Once he was in the passenger side, the heat had begun to work. She wiggled her fingers in front of the vent sending blessed warm air her way.
“Okay then.” He yanked on his seat belt. “I’m parked the next block over.”
“You’re on Ordway?”
He cocked his head toward her. “Parked in front of the bar.”
He could have driven away before there was a good six inches of snow on the ground.. “But… you said you wanted to share a cab.”
He shrugged. “Just wanted to make sure you got home safe.”
Oh. Her lips involuntarily parted, as she gaped at him.
She angled herself so her back was against her car door. She was sure a logical question existed in her brain, her body, somewhere. She just couldn’t seem to form words to ask it. What did she want to know?
Was he playing her? Was he this charming to every woman? Did he just want to get laid?
Who cared? She needed to get home.
She put her car in reverse to gain a few inches so she could get out of the parking space—avoid the other two snowed-in cars in front and behind her.
Of course, her wheels spun. And spun. And spun. And they didn’t move them anywhere.
“Oh, great.” She dropped her forehead to her steering wheel.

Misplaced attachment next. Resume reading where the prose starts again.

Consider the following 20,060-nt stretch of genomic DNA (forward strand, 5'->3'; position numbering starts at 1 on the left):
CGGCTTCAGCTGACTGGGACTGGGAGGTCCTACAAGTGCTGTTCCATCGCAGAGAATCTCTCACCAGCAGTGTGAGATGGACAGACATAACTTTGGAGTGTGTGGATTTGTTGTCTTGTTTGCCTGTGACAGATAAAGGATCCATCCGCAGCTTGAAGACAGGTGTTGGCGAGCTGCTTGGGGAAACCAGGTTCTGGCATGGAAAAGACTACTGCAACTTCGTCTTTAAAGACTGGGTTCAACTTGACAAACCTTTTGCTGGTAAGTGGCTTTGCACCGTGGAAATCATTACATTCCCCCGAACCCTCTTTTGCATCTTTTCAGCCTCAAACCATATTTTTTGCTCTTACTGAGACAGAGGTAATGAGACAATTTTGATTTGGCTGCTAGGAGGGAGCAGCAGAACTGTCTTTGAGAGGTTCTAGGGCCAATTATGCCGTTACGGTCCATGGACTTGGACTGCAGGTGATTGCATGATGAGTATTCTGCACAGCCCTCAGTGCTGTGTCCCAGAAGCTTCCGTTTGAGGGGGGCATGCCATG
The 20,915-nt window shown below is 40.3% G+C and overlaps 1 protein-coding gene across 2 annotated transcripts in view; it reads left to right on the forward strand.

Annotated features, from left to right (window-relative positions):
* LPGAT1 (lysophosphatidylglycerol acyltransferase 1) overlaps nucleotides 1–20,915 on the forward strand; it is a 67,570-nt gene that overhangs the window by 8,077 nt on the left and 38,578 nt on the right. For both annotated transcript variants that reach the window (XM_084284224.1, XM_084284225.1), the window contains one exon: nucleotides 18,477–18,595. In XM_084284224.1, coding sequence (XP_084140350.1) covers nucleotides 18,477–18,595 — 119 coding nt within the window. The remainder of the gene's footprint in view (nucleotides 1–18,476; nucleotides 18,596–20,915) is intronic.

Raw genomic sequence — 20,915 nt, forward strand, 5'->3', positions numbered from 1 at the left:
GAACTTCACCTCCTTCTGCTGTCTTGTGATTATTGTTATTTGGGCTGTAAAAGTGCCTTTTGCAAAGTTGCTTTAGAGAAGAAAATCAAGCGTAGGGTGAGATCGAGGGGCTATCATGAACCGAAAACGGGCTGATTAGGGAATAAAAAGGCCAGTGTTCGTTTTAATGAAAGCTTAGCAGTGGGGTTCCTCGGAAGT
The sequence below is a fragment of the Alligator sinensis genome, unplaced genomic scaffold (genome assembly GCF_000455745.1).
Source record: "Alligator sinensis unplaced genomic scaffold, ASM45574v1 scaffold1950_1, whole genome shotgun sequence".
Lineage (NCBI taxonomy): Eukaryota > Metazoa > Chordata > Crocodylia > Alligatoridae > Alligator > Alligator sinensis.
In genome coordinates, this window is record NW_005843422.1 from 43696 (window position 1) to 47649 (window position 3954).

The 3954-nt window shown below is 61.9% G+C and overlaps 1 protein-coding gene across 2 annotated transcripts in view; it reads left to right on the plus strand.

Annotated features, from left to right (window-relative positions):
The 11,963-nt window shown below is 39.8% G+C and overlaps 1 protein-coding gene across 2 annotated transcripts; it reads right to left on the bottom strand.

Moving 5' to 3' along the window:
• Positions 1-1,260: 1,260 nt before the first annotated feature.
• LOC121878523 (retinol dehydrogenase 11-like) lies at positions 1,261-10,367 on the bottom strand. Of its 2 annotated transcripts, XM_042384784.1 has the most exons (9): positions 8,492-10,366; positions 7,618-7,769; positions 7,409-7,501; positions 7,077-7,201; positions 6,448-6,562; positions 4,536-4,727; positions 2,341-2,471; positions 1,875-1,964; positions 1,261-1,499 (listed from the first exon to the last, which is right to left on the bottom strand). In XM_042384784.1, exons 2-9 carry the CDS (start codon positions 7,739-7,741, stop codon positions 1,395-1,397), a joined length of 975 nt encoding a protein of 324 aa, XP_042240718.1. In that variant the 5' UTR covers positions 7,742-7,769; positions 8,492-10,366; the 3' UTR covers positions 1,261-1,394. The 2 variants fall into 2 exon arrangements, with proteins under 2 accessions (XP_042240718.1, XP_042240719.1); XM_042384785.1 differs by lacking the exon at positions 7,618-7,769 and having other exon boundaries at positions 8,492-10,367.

“Guess we might as well start that first date.”
“Oh?” she asked, her face still buried in her steering wheel. “Got a bottle of red wine on you? And a fireplace?”
“No, but I’ve got one at my place a block over.”
She twisted her face to stare at him, forehead still on the wheel. “You live on Ordway, too?” She lifted her head and slammed it against the headrest. “Why didn’t you save yourself? Why do all this?”
“To get to know you I’d have flown to Australia and back.” His eyes shone over at her, a half smile camped on his lips. “But only in first class. It’s a really long trip.”
When she didn’t say anything, he mirrored her movement. He squared himself to her, took her fingers in one hand. “Okay, would you rather I said Scotland?” he asked seriously. “Because I could do either.”
She shook her head. “You aren’t real.”
“I’m as real as the driven snow, love.” He cracked open his door. “Come on, I’ll even carry you to my flat. Unless you want to spend the night here.”
A stupid laugh erupted through her nose, and she repositioned herself to face the windshield. “Okay, take me to the wine.” She reached for the door handle.
He stepped out but twisted and bent at the waist. Sent his blue eyes her way. “And in”–he checked his watch–“fourteen minutes it will be officially ‘Kiss a Ginger’ Day.”
She sighed, opened her car door. What the hell, not?